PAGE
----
Friday, March 31, 2006
It's asinine, asinine! I tell you that it's taken six or seven visits to Strasbourg to write about it. Since our arrival, Strasbourg has been the great escape. Within the first few weeks of feeling like asses for our inability to speak German, Strasbourg was there. When we couldn't find a "German" meal of sauerkraut and wurst, Strasbourg was there. When there wasn't a decent croissant or baguette to be found (we're only an hour away!), Strasbourg was there! When we endlessly searched for shoes, Strasbourg was there!! When we didn't know what else to do with our families, Strasbourg was there!!! And Strasbourg always delivers.
For those that don't know anything about it, Strasbourg is in the Alsace-Lorraine region (where the quiche comes from) and has been passed back and forth between Germany and France. France lovers might not like Strasbourg for its being too "German" but for France lovers stranded in Germany, it's French...hence my love of it. It's not a big city with a lot to do, but the charm of the tudor-style houses and flower boxes EVERYWHERE (when in season) suck people in and drive home that feeling of, ahhhh...I'm in Europe. If you're going to do a museum, do the Museum of Modern and Contemporary Art. It's a brand-spanking new (opened in 1998) and cool building with an equally cool collection and not to mention great views of the city inside the river that encircles it. Of course many times the coolness will hinge on the exhibition that happens to be there, but we've been there three different times and each accompanying visitor approved.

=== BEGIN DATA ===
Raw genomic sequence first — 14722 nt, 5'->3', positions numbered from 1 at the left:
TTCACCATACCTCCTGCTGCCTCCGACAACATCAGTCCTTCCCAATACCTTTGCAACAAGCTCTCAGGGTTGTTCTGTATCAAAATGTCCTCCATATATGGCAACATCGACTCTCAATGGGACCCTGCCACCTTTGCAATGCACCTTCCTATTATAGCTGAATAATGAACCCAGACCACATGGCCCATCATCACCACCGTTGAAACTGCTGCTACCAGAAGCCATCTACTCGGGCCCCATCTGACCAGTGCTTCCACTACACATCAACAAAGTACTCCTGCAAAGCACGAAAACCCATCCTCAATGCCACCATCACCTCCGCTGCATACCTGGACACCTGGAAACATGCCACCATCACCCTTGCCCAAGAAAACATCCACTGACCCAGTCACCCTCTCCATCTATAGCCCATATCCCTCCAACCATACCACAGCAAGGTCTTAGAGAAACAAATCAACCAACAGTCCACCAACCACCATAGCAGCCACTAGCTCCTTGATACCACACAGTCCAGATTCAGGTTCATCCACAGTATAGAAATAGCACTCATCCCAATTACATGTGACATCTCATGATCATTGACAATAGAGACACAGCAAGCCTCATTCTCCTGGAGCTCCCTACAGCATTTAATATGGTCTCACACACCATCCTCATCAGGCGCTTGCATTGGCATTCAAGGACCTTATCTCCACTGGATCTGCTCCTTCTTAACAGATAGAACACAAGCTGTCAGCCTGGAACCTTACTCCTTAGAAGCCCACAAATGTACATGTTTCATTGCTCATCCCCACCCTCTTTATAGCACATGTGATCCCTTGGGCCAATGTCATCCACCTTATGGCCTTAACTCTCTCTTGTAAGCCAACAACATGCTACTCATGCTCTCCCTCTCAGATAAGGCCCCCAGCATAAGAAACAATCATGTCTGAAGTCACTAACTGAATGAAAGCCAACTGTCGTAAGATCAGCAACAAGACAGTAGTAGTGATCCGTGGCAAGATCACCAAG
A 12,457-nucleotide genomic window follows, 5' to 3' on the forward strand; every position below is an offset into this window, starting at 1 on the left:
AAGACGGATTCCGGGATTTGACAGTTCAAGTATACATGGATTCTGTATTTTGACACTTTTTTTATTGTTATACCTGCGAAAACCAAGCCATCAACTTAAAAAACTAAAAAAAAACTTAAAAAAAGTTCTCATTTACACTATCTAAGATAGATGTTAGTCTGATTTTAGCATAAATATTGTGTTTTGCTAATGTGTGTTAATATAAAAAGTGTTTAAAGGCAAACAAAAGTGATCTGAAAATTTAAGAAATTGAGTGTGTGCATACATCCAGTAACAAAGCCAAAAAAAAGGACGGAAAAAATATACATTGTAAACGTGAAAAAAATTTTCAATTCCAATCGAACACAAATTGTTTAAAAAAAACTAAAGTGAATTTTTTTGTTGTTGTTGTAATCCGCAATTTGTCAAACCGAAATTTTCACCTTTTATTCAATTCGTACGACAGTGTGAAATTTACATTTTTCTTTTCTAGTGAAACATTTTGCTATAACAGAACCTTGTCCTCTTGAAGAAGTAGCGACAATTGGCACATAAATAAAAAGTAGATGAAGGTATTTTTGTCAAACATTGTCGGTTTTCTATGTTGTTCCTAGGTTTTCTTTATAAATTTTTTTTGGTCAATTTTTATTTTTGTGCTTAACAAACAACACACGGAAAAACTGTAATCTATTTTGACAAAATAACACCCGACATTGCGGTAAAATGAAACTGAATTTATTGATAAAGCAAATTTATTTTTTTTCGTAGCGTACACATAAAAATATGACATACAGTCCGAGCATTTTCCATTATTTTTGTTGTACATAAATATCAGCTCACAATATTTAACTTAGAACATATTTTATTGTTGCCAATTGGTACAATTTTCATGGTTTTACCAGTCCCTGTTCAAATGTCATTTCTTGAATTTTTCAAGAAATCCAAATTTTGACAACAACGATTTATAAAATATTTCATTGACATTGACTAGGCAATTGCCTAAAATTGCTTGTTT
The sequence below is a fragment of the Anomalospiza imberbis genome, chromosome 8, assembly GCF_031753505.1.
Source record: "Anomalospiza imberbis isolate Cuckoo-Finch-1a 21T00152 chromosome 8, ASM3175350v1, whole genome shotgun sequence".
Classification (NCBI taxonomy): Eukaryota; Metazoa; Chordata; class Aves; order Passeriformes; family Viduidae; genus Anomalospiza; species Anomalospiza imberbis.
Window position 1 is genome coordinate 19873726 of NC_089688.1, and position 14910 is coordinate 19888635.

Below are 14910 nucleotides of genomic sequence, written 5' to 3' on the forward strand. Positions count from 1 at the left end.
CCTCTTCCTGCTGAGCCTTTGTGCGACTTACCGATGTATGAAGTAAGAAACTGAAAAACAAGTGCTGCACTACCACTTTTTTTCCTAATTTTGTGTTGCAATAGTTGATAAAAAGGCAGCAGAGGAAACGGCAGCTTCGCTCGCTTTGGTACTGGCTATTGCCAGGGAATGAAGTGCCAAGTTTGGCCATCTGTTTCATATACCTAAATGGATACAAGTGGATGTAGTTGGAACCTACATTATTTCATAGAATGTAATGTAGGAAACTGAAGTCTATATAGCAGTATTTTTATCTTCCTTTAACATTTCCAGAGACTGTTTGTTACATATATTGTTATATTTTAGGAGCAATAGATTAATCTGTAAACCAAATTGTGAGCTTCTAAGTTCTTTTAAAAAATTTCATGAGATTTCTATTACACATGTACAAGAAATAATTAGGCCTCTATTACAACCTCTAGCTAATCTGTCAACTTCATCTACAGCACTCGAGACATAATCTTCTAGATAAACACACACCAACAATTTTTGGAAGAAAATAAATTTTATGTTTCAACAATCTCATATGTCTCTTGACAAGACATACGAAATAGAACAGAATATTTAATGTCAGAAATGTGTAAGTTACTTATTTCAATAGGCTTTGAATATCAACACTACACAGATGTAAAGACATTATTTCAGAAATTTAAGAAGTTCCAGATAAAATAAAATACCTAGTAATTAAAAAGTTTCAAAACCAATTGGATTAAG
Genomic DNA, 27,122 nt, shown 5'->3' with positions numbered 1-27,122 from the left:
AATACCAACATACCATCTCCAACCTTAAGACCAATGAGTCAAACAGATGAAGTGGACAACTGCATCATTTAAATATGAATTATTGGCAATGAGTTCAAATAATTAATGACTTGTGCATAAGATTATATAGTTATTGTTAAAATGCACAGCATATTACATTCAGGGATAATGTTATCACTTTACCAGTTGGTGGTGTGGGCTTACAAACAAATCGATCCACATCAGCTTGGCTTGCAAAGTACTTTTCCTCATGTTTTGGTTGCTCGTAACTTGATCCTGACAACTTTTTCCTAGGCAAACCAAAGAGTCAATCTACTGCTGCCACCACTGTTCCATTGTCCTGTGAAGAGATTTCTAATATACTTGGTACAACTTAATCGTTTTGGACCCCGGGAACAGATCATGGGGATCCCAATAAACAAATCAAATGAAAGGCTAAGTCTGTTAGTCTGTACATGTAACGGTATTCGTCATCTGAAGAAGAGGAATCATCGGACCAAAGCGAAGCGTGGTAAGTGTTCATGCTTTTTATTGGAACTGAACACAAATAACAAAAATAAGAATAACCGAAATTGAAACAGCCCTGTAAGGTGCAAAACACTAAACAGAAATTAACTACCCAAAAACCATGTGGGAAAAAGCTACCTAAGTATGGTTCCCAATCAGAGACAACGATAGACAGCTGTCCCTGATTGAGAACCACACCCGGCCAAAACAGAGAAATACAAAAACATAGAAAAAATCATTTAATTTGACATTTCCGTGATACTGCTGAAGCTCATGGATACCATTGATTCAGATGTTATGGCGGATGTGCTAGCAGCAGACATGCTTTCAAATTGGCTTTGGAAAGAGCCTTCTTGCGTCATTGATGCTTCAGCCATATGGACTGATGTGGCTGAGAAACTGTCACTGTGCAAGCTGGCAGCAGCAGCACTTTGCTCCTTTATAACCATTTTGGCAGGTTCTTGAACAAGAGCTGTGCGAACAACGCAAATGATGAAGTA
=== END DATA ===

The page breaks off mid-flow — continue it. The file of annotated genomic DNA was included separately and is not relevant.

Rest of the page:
Strasbourg's centerpiece, the cathedral, has great views as well if you're willing to tackle the endless spiral staircase. The giant astrological clock in the transept is a unique feature because nothing says religion like...astrology.
I just went back two weeks ago with my cousin and if I were to write a children's book about the trip, the story would closely resemble that of The Very Hungry Catepillar. We ate our way from Place de la Cathédrale through Place Broglie, to Place Kléber over to La Pétite France. I highly recommend this tour of Strasbourg as the general rule of thumb is: if it looks good, it is good and there's no shortage of boulangeries, pâtisseries, chocolateries, and cafés.